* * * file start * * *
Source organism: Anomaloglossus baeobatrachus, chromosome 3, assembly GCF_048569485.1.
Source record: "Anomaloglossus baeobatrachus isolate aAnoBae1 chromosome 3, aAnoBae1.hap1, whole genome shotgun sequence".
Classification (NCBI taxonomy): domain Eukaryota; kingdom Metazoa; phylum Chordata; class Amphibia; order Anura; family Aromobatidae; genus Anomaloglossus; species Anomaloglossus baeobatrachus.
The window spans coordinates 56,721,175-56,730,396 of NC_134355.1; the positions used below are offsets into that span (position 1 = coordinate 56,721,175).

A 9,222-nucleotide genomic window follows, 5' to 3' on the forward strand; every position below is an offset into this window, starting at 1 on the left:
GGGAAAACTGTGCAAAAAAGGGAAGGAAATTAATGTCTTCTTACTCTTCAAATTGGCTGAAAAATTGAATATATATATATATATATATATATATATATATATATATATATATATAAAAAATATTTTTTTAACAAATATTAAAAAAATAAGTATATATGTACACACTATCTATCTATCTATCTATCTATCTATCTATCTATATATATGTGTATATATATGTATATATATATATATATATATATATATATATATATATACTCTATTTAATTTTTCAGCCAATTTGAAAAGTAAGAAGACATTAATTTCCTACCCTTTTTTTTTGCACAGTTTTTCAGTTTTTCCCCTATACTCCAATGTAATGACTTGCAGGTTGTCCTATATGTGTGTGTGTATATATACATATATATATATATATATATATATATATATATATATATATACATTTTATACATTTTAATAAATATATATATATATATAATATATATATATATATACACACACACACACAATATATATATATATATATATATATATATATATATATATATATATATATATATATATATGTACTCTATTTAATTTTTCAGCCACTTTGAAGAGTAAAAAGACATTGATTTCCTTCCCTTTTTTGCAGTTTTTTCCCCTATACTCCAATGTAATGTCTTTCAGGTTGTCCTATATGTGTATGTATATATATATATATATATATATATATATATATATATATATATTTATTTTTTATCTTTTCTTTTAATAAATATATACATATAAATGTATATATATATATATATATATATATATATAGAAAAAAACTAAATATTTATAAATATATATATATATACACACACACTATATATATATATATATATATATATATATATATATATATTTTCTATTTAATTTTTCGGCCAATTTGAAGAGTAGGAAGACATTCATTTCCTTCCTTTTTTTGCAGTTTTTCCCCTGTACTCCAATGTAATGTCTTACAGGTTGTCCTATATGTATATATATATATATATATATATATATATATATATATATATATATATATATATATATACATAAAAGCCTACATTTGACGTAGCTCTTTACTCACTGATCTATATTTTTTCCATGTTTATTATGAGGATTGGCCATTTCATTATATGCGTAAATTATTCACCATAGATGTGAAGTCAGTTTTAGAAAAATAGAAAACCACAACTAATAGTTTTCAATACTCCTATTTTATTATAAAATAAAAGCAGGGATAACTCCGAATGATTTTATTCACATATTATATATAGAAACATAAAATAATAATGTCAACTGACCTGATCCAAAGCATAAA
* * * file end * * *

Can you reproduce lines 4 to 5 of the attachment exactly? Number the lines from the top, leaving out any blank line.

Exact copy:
The window spans coordinates 56,721,175-56,730,396 of NC_134355.1; the positions used below are offsets into that span (position 1 = coordinate 56,721,175).

A 9,222-nucleotide genomic window follows, 5' to 3' on the forward strand; every position below is an offset into this window, starting at 1 on the left: